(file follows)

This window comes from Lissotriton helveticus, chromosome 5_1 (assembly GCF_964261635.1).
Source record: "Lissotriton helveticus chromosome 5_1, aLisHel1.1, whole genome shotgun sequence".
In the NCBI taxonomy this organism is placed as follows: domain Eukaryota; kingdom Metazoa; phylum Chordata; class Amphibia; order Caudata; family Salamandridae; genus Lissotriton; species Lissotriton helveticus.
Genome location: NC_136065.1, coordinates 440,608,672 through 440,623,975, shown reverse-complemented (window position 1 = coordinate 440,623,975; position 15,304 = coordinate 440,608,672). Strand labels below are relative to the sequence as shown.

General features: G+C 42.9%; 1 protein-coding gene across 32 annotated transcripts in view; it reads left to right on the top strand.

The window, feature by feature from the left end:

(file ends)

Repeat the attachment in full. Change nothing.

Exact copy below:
This window comes from Lissotriton helveticus, chromosome 5_1 (assembly GCF_964261635.1).
Source record: "Lissotriton helveticus chromosome 5_1, aLisHel1.1, whole genome shotgun sequence".
In the NCBI taxonomy this organism is placed as follows: domain Eukaryota; kingdom Metazoa; phylum Chordata; class Amphibia; order Caudata; family Salamandridae; genus Lissotriton; species Lissotriton helveticus.
Genome location: NC_136065.1, coordinates 440,608,672 through 440,623,975, shown reverse-complemented (window position 1 = coordinate 440,623,975; position 15,304 = coordinate 440,608,672). Strand labels below are relative to the sequence as shown.

General features: G+C 42.9%; 1 protein-coding gene across 32 annotated transcripts in view; it reads left to right on the top strand.

The window, feature by feature from the left end: